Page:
I have the heart of a poet, the brain of a theoretical physicist, and the wingspan of an albatross. I am also notable for my humility.
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One Response to The Cinderella Factor

  1. P. rhoeas says:

    I completely empathize here. Especially when I started out I felt very pressured to punch up the femmy thing, and I resisted it because I figured if biologically-sexed females didn’t have to do the pink and the dresses then I shouldn’t either. Your experience may vary depending on the sympathies of your crowd, but mine was that if I wasn’t femmy, then I was just a man still [no matter that most of the butch-presenting women I knew were way more masculine in all respects than I]. It’s just one of those things you have to soldier through, I think.

    Paradoxically I’ve become more comfortable with being femmy over the years, in that I’ve found I like pretty dresses and pretty makeup after all, now that I’m more comfortable with myself and I have to think about the bullshit that is “passing” a hell of a lot less, and so I begrudge things less as well. Of course it’s entirely up to you what you’re comfortable with.

    As for the breasts, I wore a big pair of silicone falsies for a while. I hated them. They were sweaty and heavy and shifted around a lot. Finally I started growing a bit of a chest and was able to switch to a bra, but I’m still not very big on top. You might could just get away with a form bra. Or, you know, I’ve known women born with vaginas who had chests smaller than most men. Depending on your body type you might could pull that off right away. Regardless, I don’t want you to feel like you have to do anything, but for me it was important that I start showing a chest earlier than later, so that people [myself included] got used to seeing me like that.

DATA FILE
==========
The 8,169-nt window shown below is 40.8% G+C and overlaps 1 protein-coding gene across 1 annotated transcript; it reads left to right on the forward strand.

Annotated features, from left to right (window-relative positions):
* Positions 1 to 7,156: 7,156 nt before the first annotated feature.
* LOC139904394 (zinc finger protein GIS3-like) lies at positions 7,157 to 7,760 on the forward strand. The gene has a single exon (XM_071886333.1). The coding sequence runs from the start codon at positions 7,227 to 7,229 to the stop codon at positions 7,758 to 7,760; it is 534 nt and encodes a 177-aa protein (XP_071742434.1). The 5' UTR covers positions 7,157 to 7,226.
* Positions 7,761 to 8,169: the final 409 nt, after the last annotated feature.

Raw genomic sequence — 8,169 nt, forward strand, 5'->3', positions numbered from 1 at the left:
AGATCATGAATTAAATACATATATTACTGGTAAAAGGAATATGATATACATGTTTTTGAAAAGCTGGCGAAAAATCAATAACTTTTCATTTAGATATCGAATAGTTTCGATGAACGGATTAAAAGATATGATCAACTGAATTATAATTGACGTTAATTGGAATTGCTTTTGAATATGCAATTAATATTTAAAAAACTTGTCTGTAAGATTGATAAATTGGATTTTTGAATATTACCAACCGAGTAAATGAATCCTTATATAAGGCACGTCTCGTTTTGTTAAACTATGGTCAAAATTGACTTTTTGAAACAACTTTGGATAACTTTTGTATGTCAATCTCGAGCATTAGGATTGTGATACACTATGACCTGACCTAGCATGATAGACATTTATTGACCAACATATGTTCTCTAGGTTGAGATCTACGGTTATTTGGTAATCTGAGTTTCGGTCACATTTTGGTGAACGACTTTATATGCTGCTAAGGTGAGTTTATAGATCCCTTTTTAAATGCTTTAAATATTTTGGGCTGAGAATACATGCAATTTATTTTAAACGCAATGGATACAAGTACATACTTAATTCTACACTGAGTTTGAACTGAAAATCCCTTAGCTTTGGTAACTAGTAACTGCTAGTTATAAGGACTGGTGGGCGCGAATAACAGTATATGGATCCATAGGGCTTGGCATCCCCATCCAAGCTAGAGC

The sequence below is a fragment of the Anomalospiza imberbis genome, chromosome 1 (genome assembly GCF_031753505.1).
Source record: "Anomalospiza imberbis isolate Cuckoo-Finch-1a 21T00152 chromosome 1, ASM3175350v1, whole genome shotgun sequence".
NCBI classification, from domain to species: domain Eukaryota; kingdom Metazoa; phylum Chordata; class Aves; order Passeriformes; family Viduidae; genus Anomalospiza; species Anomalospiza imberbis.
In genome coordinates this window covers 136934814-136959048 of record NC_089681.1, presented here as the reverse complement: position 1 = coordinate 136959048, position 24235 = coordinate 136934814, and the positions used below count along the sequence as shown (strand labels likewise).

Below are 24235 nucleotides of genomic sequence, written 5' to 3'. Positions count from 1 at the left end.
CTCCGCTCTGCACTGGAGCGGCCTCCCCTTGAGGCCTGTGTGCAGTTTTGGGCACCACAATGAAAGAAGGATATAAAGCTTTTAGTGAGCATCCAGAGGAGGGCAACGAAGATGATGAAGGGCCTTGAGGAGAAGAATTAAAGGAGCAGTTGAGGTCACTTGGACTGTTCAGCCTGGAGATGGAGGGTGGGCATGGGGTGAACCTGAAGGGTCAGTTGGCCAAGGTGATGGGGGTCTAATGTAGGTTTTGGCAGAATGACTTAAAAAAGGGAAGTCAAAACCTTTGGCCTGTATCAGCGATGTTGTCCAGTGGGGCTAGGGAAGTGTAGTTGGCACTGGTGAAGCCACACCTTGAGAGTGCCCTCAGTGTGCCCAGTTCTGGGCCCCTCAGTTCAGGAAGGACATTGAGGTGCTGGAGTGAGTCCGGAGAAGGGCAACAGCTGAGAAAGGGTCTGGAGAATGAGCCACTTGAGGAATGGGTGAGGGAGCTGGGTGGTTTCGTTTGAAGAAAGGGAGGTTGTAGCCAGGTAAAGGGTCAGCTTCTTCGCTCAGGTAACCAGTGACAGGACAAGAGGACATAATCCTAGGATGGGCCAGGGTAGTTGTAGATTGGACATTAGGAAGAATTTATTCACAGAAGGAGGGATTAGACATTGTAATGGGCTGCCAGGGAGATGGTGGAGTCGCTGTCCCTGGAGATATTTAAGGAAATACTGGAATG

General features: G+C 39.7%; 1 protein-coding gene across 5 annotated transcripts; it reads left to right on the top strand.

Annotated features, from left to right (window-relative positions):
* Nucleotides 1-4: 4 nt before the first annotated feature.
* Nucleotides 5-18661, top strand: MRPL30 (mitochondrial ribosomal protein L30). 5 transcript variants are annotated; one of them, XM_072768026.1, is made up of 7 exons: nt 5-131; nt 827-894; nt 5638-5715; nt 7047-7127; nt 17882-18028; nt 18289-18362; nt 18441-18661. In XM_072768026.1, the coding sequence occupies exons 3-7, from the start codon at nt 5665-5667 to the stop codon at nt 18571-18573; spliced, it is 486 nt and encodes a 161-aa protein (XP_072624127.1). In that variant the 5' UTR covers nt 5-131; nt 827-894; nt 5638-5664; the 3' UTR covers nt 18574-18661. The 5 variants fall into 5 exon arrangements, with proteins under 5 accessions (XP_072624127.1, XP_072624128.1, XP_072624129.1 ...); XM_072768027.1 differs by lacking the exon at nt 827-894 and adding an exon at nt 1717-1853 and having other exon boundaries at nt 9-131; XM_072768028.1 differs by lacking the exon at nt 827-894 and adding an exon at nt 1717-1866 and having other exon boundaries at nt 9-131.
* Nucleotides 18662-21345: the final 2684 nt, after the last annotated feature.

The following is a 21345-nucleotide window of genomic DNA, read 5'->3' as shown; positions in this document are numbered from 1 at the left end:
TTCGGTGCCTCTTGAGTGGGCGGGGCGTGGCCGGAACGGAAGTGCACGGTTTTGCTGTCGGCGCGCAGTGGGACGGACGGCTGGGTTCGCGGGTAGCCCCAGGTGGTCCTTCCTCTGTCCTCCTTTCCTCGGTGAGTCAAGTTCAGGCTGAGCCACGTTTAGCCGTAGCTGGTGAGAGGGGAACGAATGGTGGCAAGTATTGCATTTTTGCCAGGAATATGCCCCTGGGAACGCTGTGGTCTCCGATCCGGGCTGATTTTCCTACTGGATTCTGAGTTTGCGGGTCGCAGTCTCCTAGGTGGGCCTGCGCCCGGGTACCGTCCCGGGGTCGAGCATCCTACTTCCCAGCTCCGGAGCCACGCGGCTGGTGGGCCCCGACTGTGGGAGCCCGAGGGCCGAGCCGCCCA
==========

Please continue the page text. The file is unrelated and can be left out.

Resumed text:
And facial hair and that sort of thing will change dramatically on hormones. My partner has a thicker mustache than me now, and I’ve never even had electrolysis or lasers. šŸ™‚

    Isn’t this aggravating, all the body policing shit? Anyway.

    As far as presenting more “feminine” … okay, this might sound totally stupid, but the best information I ever got was from What Not To Wear. It’s a cringeworthy show in a lot of ways, and sometimes even a little exploitative, but the hosts are in the specific business of taking people who don’t know how to dress / put on make up for their face / body types and teaching them what they can do to look good in all situations, casual or formal or whatever. Like, in my case, I’m super tall, small-breasted, and pudgy. From that show I learned that empire-waisted maxi skirts could hide my tummy, enhance my bust, and make my legs look shorter than they are. They were my best friends for a couple years.

    And makeup? I put “makeup tips” into Youtube’s search engine and tried to find stuff that was pretty and modest, stuff that looks good and isn’t all drag queenish. I can’t remember the exact videos I found but there was a lot of good info to be had. Nudes and neutrals work best for me. šŸ™‚

    I hope that was at least somewhat helpful. At the very least you have my empathy that this an awful confusing part that’s going to make you butterfly in your stomach like crazy. All you can really do is what feels like the right thing for you [as much of a cop-out as that might sound], and hold it in your head that this is who you are and you can do this. You can. If I could so can you.

    If all else fails, remember who loves you no matter what. The rest will come much easier.